(Prayer: Petition is filed under Article 226 of the Constitution of India for issuance of a Writ of Certiorari, calling for the records of the 1st respondent in G.O.(D) No.256, Municipal Administration and Water Supply (ME II) Department dated 24.06.2005 and quash the same.)1. The Writ Petition has been filed, challenging the order of the 1st respondent dated 24.06.2005 made in G.O.(D) No.256, Municipal Administration and Water Supply (ME II) Department, in and by which, a punishment of cut-in pension of Rs.200/- per month for a period of 12 months was imposed.2. It was the case of the petitioner that he, while working as Municipal Commissioner, Tambaram Municipality, was served with a charge memo under Rule 17(b) of the Tamil Nadu Civil Services (D&A) Rules, levelling five charges, out of which, one charge was that he had executed various works to the tune of Rs.83,920/- without calling for any tenders. The petitioner submitted his explanation for the charges and the Enquiry Officer in his report dated 24.02.1998, held that the charges were not proved against the petitioner, but the 1st respondent chose to defer the findings of the Enquiry Officer on 09.09.1998 insofar Charges 1, 2 and 3are concerned without assigning any reasons for such disagreement.2.1. It was further case of the petitioner that pursuant to the instigation of the then Secretary to Government, Administration and Water Supply Department, namely, Mrs.S.Malathy, I.A.S., he was victimized by way of issuance of charges and the disagreement letter was signed by the Section Officer on behalf of the 1st respondent herein and he was permitted to retire on 30.06.2001 without prejudice to the outcome of the pending departmental proceedings. The subsequent Principal Secretary, viz., Mrs.Shanthasheela Nair conveyed reasons for disagreement with the Enquiry Officer's report, which was nothing, but the verbatim reproduction of the earlier letter dated 09.09.1998.2.2. It was also the case of the petitioner that though he had given his further explanation dated 12.03.2002, without considering the same, the 1st respondent came to the conclusion that the charges 1, 2 and 3 were proved and imposed the punishment as stated supra. It was stated by the petitioner that a comparison of the disagreement notes dated 09.09.1998 and 21.02.2002 makes it clear that both are one the same and on account of the grudge had by the then Secretary, the impugned order of punishment of cut-in pension was issued against him, which, according to the petitioner, is liable to be set aside.3. The respondents have filed a counter affidavit, inter alia stating as follows:i) The petitioner charge sheeted under Rule 17(b) for certain irregularities committed by him in execution of works and though he was subsequently permitted to retire from service on 30.06.2001 without prejudice to the pending disciplinary cases, after a thorough enquiry, he was imposed a punishment of Rs.200/- per month for a period of 12 months on 24.06.2005;ii) It was stated that five charges were framed against him, out of which, three charges were for execution of works to the tune of Rs.83,920/-, which were not warranted to be done by invoking the emergency provision of the Tamil Nadu District Municipalities act and the balance two were for dereliction of his duties and those charges were issued purely based on records. The 1st respondent, being not satisfied with the findings of the Enquiry Officer, differed with the same and held that charge nos.1 to 3 were proved. The 1st respondent set out several reasons to disagree with the findings of the Enquiry Officer and the petitioner was given ample opportunity to defend his case;iii) After receipt of explanation of the petitioner on the disagreement, the 1st respondent obtained the views of the Tamil Nadu Public Service Commission in the light of the proviso to Rule 9(1) (a) of the Tamil Nadu Pension Rules, 1978 and such advice was mandatory before making an order, imposing any such penalty and therefore, the 1st respondent / Disciplinary Authority have obtained opinion from TNPSC under Regulation 18(1)(c) of the Tamil Nadu Public Service Commission Regulations, 1954. Since all the procedures have been duly followed in the case of the petitioner and there was no flaw committed in arriving at the punishment, the Writ Petition has to be dismissed at the threshold.4. Learned counsel for the petitioner submitted that when the Enquiry Officer rendered a well reasoned findings in respect of the charges framed against him, the 1st respondent had disagreed with the findings of the Enquiry Officer with regard to invocation of emergency provisions without any application of mind and the reason for such disagreement was the outcome of the of the vengeance outraged by the then 1st respondent, which had been followed by the Successor. Learned counsel for the petitioner further submitted that even though the Enquiry Officer dealt with the issue extensively and considered the evidence and materials on record, the 1st respondent passed a non-speaking order for his disagreement and proceeded to impose a penalty on the petitioner, which is unsustainable.5. Learned counsel for the petitioner, in support of his submission relied upon the following judgments:i) M.Sekaran vs. Secretary to Government and another, reported in 2017 SCC Online Mad 23545;“16. As regards the other contentions putforth by the learned senior counsel that there has been non-application of mind both on the part of the disciplinary authority and the appellate authority, this Court finds there is considerable force in the contention. From the records, it is seen that both the disciplinary authority and the appellate authority have not followed the mandatory procedure contemplated in the Service Rules and the defence put forth by the petitioner had not been appreciated by proper examination of the explanation of the delinquent employee viz., the petitioner herein. Moreover, as rightly contended by the learned senior counsel for the petitioner, the appellate authority had passed a non-speaking order more than the disciplinary authority and he relied entirely on the advice given by the Tamil Nadu Public Service Commission without furnishing a copy of the same to the petitioner. This fact has not been disputed by the respondents. When the authority relies on the opinion/advice by the external agency, it is incumbent upon the administration to furnish a copy of the same before any adverse order is passed against the employee concerned. In the instant case, non-furnishing of the advice tendered by the Tamil Nadu Public Service Commission is unjust and that by itself vitiates the order passed by the appellate authority.”ii) Allahabad Bank and Others vs. Krishna Narayan Tewari, reported in (2017) 2 SCC 308;“7. We have given our anxious consideration to the submissions at the bar. It is true that a writ court is very slow in interfering with the findings of facts recorded by a Departmental Authority on the basis of evidence available on record. But it is equally true that in a case where the Disciplinary Authority records a finding that is unsupported by any evidence whatsoever or a finding which no reasonable person could have arrived at, the writ court would be justified if not duty bound to examine the matter and grant relief in appropriate cases. The writ court will certainly interfere with disciplinary enquiry or the resultant orders passed by the competent authority on that basis if the enquiry itself was vitiated on account of violation of principles of natural justice, as is alleged to be the position in the present case. Non-application of mind by the Enquiry Officer or the Disciplinary Authority, non-recording of reasons in support of the conclusion arrived at by them are also grounds on which the writ courts are justified in interfering with the orders of punishment. The High Court has, in the case at hand, found all these infirmities in the order passed by the Disciplinary Authority and the Appellate Authority. The respondent’s case that the enquiry was conducted without giving a fair and reasonable opportunity for leading evidence in defense has not been effectively rebutted by the appellant. More importantly the Disciplinary Authority does not appear to have properly appreciated the evidence nor recorded reasons in support of his conclusion. To add insult to injury the Appellate Authority instead of recording its own reasons and independently appreciating the material on record, simply reproduced the findings of the Disciplinary Authority. All told the Enquiry Officer, the Disciplinary Authority and the Appellate Authority have faltered in the discharge of their duties resulting in miscarriage of justice. The High Court was in that view right in interfering with the orders passed by the Disciplinary Authority and the Appellate Authority.8. There is no quarrel with the proposition that in cases where the High Court finds the enquiry to be deficient either procedurally or otherwise the proper course always is to remand the matter back to the concerned authority to redo the same afresh. That course could have been followed even in the present case. The matter could be remanded back to the Disciplinary Authority or to the Enquiry Officer for a proper enquiry and a fresh report and order. But that course may not have been the only course open in a given situation. There may be situations where because of a long time lag or such other supervening circumstances the writ court considers it unfair, harsh or otherwise unnecessary to direct a fresh enquiry or fresh order by the competent authority. That is precisely what the High Court has done in the case at hand. The High Court has taken note of the fact that the respondent had been placed under suspension in the year 2004 and dismissed in the year 2005. The dismissal order was challenged in the High Court in the year 2006 but the writ petition remained pending in the High Court for nearly seven years till 2013. During the intervening period the respondent superannuated on 30th November, 2011. Not only that he had suffered a heart attack and a stroke that has rendered him physically disabled and confined to bed. The respondent may by now have turned 65 years of age. Any remand either to the Enquiry Officer for a fresh enquiry or to the Disciplinary Authority for a fresh order or even to the Appellate Authority would thus be very harsh and would practically deny to the respondent any relief whatsoever. Superadded to all this is the fact that the High Court has found, that there was no allegation nor any evidence to show the extent of loss, if any, suffered by the bank on account of the alleged misconduct of the respondent. The discretion vested in the High Court in not remanding the matter back was, therefore, properly exercised.”6. Per contra, learned Special Government Pleader contended that the petitioner, without following the usual procedures, had acted in an independent manner and invoked the emergency provisions by himself for execution of certain works, which was not actually warranted to be invoked. It was also contended that the 1st respondent duly adhered to the principles of natural justice and also obtained views from TNPSC as required under Regulation 18(1)(c) of the TNPSC Regulations, 1954 for his disagreement. Learned Special Government Pleader drew the attention of this Court to the following judgments in order to defend that the impugned order passed by the 1st respondent is in consonance with the relevant provisions of the Act:i) Om Kumar and Others vs. Union of India, reported in (2001) 2 SCC 386;“24. We agree that the question of the quantum of punishment in disciplinary matters is primarily for the disciplinary authority and the jurisdiction of the High Courts under Article 226 of the Constitution or of the Administrative Tribunals is limited and is confined to the applicability of one or other of the well known principles known as Wednesbury principles. (See Associated Provincial Picture Houses v. Wednesbury Corporation (1948) 1 KB 223. This Court had occasion to lay down the narrow scope of the jurisdiction in several cases. The applicability of the principle of 'proportionality' in Administrative law was considered exhaustively in Union of India v. Ganayutham,  7 SCC 463 where the primary role of the administrator and the secondary role of the Courts in matters not involving fundamental freedoms, was explained.******71. Thus, from the above principles and decided cases, it must be held that where an administrative decision relating to punishment in disciplinary cases is questioned as 'arbitrary' under Article 14, the Court is confined to Wednesbury principles as a secondary reviewing authority. The court will not apply proportionality as a primary reviewing Court because no issue of fundamental freedoms nor of discrimination under Article 14 applies in such a context. The Court while reviewing punishment and if it is satisfied that Wednesbury principles are violated, it has normally to remit the matter to the administrator for a fresh decision as to the quantum of punishment. Only in rare cases where there has been long delay in the time taken by the disciplinary proceedings and in the time taken in the Courts, and such extreme or rare cases can the Court substitute its own view as to the quantum of punishment.”ii) Coimbatore District Central Cooperative Bank vs. Coimbatore District Central Cooperative Bank Employees Assn. and another, reported in (2007) 4 SCC 669;“41. The net result of the above discussion would be that the decision rendered by the learned Single Judge and modified by the Division Bench of the High Court must be set aside. Certain developments, however, were brought to our notice by the learned counsel for the Union. It was stated that though in the departmental proceedings the workmen were held guilty, their services were not terminated. They were not paid wages for intervening period for which they had not worked, but were allowed to join duty and in fact they resumed work in the year 1973. This was done before more than three decades. The Labour Court did not grant any relief to them. Though the learned Single Judge allowed their petition and granted some relief, the order was modified by the Division Bench. 53 employees are now performing their functions and discharging their duties faithfully, diligently and to the satisfaction of the appellant-Bank. No proceedings have been initiated against them thereafter. 'Industrial peace' has been restored. If at this stage, some order will be passed by this Court after so long a period, it may adversely affect the functioning of the Bank. It was further submitted that the grievance of the Bank has been vindicated and correct legal position has been declared by this Court. The Court in the peculiar facts and circumstances of the case, therefore, may not interfere with a limited relief granted by the Division Bench of the High Court.42. In our considered view, the submission is well founded and deserves acceptance. Hence, even though we are of the view that the learned Single Judge was not right in granting benefits and the order passed by the Division Bench also is not proper, it would not be appropriate to interfere with the final order passed by the Division Bench. Hence, while declaring the law on the point, we temper justice with mercy. In the exercise of plenary power under Article 142 of the Constitution, we think that it would not be proper to deprive 53 workmen who have received limited benefits under the order passed by the Division Bench of the High Court.43. For the foregoing reasons, we hold that neither the learned Single Judge nor the Division Bench of the High Court was justified in interfering with the action taken by the Management and the award passed by the Labour Court, Coimbatore which was strictly in consonance with law. In peculiar facts and circumstances of the case and in exercise of power under Article 142 of the Constitution, we do not disturb the final order passed by the Division Bench of the High Court on November 3, 2004 in Writ Appeal No. 45 of 2001.”iii) Life Insurance Corporation of India and Others vs. S.Vasanthi, reported in (2014) 9 SCC 315;“11. We are of the opinion that the High Court transgressed its limits of judicial review by itself assuming the role of sitting as departmental appellate authority, which is not permissible in law. The principles discussed above have been summed up and summarised as follows in the case of Lucknow Kshetriya Gramin Bank (Now Allahabad, Uttar Pradesh Gramin Bank) & Anr. v. Rajendra Singh, (2013) 12 SCC 372:a) When charge(s) of misconduct is proved in an enquiry, the quantum of punishment to be imposed in a particular case is essentially the domain of the departmental authorities.b) The courts cannot assume the function of disciplinary/ departmental authorities and to decide the quantum of punishment and nature of penalty to be awarded, as this function is exclusively within the jurisdiction of the competent authority.c) Limited judicial review is available to interfere with the punishment imposed by the disciplinary authority, only in cases where such penalty is found to be shocking to the conscience of the court.d) Even in such a case when the punishment is set aside as shockingly disproportionate to the nature of charges framed against the delinquent employee, the appropriate course of action is to remit the matter back to the disciplinary authority or the appellate authority with direction to pass appropriate order of penalty. The court by itself cannot mandate as to what should be the penalty in such a case.e) The only exception to the principle stated in para (d) above, would be in those cases where the co-delinquent is awarded lesser punishment by the disciplinary authority even when the charges of misconduct were identical or the co-delinquent was foisted with more serious charges. This would be on the doctrine of equality when it is found that the employee concerned and the co-delinquent are equally placed. However, there has to be a complete parity between the two, not only in respect of nature of charge but subsequent conduct as well after the service of charge-sheet in the two cases. If the co-delinquent accepts the charges, indicating remorse with unqualified apology, lesser punishment to him would be justifiable.12. Learned counsel for the respondent had no answer to the aforesaid position in law and could not justify the stance of the High Court in modifying the punishment in the manner indicated above. Therefore, sidetracking the central issue, he made a vain attempt to argue that the charges against the respondent could not be held to be proved as per the records. Obviously, that is not even the issue before us. As mentioned above, there are consistent findings, not only of the departmental authorities, but even the Single Judge as also the Division Bench of the High Court to the effect that charges against the respondent stood established in the departmental enquiry. Thus, it is not permissible for the counsel for the respondent even to argue such a proposition, that too when the respondent did not challenge the judgment rendered by the High Court.13. As a result, the instant appeal is allowed. That part of the directions contained in para 62 of the impugned judgment which modifies the penalty are hereby set aside and the penalty imposed by the disciplinary authority is hereby restored. There shall, however, be no order as to costs.”7. Heard the learned counsel on either side and perused the material documents available on record, including various judgments relied upon by the respective parties.8. A circumspection of the fact reveals that the petitioner worked as Municipal Commissioner, Tambaram Municipality and was served with a charge memo under Rule 17(b) of the Tamil Nadu Civil Services (D&A) Rules for the charge of invoking emergency provisions and execution of works to extent of Rs.83,920/- without calling for any tenders. Though the petitioner submitted his explanation for the charges, the 1st respondent deferred with the findings of the Enquiry Officer on 09.09.1998 insofar Charges 1, 2 and 3 are concerned, inspite of the fact the Enquiry Officer held the charges to be unproved, after analyzing various evidence and records. It was stated that the 1st respondent had simply disagreed with the findings of the Enquiry Officer by passing a non-speaking order.9. The main plea raised by the petitioner was that there was no discussion on the disagreement and there were also no incriminating materials relied upon by the 1st respondent to prove the charges against him. A conjoint reading of the findings of the Enquiry Officer and the impugned order of the 1st respondent unfolds the fact that the Enquiry Officer found justification in favour of the petitioner for invoking the emergency provisions, whereas the impugned order of the 1st respondent is silent in that regard, except stating that the petitioner had invoked the emergency provision of Section 15 of Tamil Nadu District Municipalities Act, 1920 unnecessarily.10. This Court has to now see whether the invocation of emergency provisions by the petitioner is warranted or is unnecessary as stated by the 1st petitioner. In the charge memo, it is stated that the following seven works have been executed on emergency basis:1) Engagement of Lorry for removing rubbish2) Purchase of fuse carrier and other items for maintenance of Street Lights3) Repairing of 30 H.P.Electric Motor in W.S.Headworks4) Fixing of cement stones in North Shanmugam Road5) Repairing of Main W.S.Pipe at Erumpuliyur6) Construction of Small Culvert at Ramasamy Street and Ayyasamy Street7) Construction of Value room at Kambar Street11. A perusal of the aforesaid works cannot, at any stretch imagination, be said that there is no need to invoke the emergency provisions of the Act, as the petitioner, with an intention to curb the happing of any untoward incident, had acted in a rapid manner, which cannot be faulted with, especially when Section 15 of Tamil Nadu District Municipalities Act, 1920 empowers him to do so, as rightly pointed out by the Enquiry Officer. Moreover, the amount involved for execution of such works is very meagre, amounting to less than Rs.1,00,000/-. The Officers, who are in-charge of fulfillment of public need, removal of encroachment, etc., should be appreciated and encouraged, instead of punishing them for their good act. The petitioner also raised averments with regard to the vengeance meted out at the hands of the 1st respondent at the instigation of one Mrs.S.Malathy, I.A.S., and though this Court smells rat in the act of the 1st respondent in imposition of cut-in pension, this Court do not want to ponder over those aspects at this stage.12. The conte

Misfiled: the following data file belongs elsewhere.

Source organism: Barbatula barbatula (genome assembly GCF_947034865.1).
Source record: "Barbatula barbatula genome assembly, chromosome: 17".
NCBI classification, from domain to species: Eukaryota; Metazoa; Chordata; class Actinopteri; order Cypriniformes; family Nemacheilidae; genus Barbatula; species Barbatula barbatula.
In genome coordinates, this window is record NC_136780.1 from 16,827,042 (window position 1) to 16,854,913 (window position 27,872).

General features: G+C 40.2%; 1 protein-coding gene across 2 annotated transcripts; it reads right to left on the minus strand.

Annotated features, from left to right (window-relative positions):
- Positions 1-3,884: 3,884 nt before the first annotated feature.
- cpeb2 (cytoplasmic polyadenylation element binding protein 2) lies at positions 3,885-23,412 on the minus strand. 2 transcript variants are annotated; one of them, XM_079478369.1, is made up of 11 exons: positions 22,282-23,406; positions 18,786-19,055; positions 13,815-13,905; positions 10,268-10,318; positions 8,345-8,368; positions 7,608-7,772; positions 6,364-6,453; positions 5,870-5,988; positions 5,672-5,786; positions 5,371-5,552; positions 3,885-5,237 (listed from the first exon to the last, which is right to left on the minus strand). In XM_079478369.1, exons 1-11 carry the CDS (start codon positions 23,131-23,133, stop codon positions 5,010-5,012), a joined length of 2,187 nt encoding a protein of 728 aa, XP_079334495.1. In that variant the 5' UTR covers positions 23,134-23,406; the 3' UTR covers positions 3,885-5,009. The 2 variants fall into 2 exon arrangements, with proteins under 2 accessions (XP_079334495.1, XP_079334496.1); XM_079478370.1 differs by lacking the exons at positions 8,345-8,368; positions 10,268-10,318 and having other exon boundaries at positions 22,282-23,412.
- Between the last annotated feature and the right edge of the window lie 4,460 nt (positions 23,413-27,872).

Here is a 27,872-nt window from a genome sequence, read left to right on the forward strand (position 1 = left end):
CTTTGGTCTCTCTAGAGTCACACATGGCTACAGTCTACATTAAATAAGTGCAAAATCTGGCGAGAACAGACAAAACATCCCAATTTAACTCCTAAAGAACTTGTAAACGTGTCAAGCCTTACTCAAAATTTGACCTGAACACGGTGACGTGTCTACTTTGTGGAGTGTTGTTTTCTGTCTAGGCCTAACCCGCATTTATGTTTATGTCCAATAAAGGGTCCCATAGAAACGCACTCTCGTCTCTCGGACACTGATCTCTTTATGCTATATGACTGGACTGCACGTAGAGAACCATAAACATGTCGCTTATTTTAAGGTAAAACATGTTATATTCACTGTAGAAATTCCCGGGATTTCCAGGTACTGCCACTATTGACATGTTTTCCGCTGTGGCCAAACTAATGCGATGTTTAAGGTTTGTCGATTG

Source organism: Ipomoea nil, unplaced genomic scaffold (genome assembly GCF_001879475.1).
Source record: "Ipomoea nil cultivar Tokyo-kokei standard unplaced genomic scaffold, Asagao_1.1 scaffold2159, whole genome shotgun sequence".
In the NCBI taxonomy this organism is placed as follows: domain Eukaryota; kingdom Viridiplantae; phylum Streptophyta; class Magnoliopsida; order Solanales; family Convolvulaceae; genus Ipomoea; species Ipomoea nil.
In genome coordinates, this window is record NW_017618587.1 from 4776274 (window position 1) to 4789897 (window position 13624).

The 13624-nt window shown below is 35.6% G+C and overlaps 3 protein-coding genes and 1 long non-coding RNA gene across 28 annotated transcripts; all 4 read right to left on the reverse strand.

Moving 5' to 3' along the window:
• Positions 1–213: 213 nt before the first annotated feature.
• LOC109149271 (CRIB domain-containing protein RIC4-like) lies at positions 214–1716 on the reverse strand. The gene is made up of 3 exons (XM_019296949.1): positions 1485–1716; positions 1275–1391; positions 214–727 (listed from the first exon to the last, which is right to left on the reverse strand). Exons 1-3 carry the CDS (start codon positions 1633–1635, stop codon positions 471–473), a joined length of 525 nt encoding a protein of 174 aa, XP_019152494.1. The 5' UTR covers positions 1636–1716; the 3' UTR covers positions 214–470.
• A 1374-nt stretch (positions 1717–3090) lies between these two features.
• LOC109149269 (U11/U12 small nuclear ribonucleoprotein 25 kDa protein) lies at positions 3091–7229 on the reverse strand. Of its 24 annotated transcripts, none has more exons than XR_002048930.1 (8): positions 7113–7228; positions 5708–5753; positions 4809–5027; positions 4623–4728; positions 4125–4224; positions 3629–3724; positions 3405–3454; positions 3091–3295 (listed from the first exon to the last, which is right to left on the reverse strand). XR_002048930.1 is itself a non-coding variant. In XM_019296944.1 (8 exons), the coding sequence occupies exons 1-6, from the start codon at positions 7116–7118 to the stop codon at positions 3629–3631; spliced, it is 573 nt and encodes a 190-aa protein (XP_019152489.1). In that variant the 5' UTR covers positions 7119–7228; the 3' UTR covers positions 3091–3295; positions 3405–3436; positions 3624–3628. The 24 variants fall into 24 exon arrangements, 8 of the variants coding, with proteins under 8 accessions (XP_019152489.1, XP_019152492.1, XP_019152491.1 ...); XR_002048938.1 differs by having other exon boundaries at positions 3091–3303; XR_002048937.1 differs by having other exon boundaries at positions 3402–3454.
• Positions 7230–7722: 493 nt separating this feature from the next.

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ntion of the respondents, that the punishment imposed is only a cut in pension of Rs.200/- per month for a period of 12 months, which will not stand in way of his terminal benefits, cannot be accepted on the ground that though the quantum of punishment is small, it converts the entire service rendered by the petitioner meaningless and his honesty, integrity and reputation would be doubted and questionable. It is pertinent to mention here that there are several I.A.S. Officers, who deal with applications under Section 80-A of the Town and Country Planning Act, 1971, are not complying with the orders of this Court, inspite of specific orders issued every now and then, fixing the outer time limit for disposal of the matters. Such Officers, who are least bothered about the orders of this Court and are not doing their duty, must be sent out and their IAS posts must be stripped off, as ignoring the orders of this Court would definitely amount to dishonest in their duty, besides disobedience. Unlike them, the petitioner herein, who has duly executed his duty within his boundary without giving any room for extraneous consideration, should not be imposed any punishment, much less the one imposed on the petitioner by the 1st respondent.13. Apart from the above, when the 1st respondents differs with the findings of the Enquiry Officer, it is the duty cast upon the 1st respondent to pass a detailed and well-reasoned order. The Apex Court in the case of Kranti Associates Private Limpid and Others vs. Masood Ahmed Khaan and Others, reported in (2010) 9 SCC 496 highlighted the necessity of giving reasons by a body or authority in support of its decision. The Supreme Court also held that an order passed by a quasi judicial body or even an administrative authority affecting the rights of the parties must be a speaking order.14. Last but not the least, it was also brought to the attention of this Court that there is a procedural irregularity, as the petitioner was not furnished with the report of the TNPSC before imposition of punishment and therefore, it can be easily inferred that there is a violation of principles of natural justice.15. In view of what is stated hereinabove, this Court has no other option, but to interfere with the order of the 1st respondent passed in G.O.(D) No.256, Municipal Administration and Water Supply (ME II) Department dated 24.06.2005. Accordingly, this Writ Petition is allowed and impugned order dated 24.06.2005 is set aside. No costs. Consequently, connected miscellaneous petitions are closed.